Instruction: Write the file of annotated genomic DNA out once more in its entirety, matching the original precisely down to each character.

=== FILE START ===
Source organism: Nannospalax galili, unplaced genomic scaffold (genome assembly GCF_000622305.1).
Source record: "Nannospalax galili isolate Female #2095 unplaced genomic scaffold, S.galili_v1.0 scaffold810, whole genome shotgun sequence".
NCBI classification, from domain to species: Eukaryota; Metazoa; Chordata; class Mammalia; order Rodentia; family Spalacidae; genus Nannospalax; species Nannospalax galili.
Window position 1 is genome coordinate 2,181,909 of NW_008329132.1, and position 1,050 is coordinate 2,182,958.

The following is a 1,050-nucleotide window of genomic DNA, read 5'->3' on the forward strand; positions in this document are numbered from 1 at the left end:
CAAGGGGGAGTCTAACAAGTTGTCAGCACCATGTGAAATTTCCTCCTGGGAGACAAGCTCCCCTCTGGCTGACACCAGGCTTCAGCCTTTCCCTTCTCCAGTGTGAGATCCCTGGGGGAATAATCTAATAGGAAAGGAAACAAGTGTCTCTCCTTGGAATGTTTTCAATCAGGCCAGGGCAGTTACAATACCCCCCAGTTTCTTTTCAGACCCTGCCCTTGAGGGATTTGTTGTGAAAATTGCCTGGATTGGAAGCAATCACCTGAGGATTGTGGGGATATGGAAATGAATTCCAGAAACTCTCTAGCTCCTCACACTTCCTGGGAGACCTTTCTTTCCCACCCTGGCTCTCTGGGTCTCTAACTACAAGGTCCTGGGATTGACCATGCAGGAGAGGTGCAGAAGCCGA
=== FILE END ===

Source organism: Nannospalax galili, unplaced genomic scaffold (genome assembly GCF_000622305.1).
Source record: "Nannospalax galili isolate Female #2095 unplaced genomic scaffold, S.galili_v1.0 scaffold810, whole genome shotgun sequence".
NCBI classification, from domain to species: Eukaryota; Metazoa; Chordata; class Mammalia; order Rodentia; family Spalacidae; genus Nannospalax; species Nannospalax galili.
Window position 1 is genome coordinate 2,181,909 of NW_008329132.1, and position 1,050 is coordinate 2,182,958.

The following is a 1,050-nucleotide window of genomic DNA, read 5'->3' on the forward strand; positions in this document are numbered from 1 at the left end:
CAAGGGGGAGTCTAACAAGTTGTCAGCACCATGTGAAATTTCCTCCTGGGAGACAAGCTCCCCTCTGGCTGACACCAGGCTTCAGCCTTTCCCTTCTCCAGTGTGAGATCCCTGGGGGAATAATCTAATAGGAAAGGAAACAAGTGTCTCTCCTTGGAATGTTTTCAATCAGGCCAGGGCAGTTACAATACCCCCCAGTTTCTTTTCAGACCCTGCCCTTGAGGGATTTGTTGTGAAAATTGCCTGGATTGGAAGCAATCACCTGAGGATTGTGGGGATATGGAAATGAATTCCAGAAACTCTCTAGCTCCTCACACTTCCTGGGAGACCTTTCTTTCCCACCCTGGCTCTCTGGGTCTCTAACTACAAGGTCCTGGGATTGACCATGCAGGAGAGGTGCAGAAGCCGA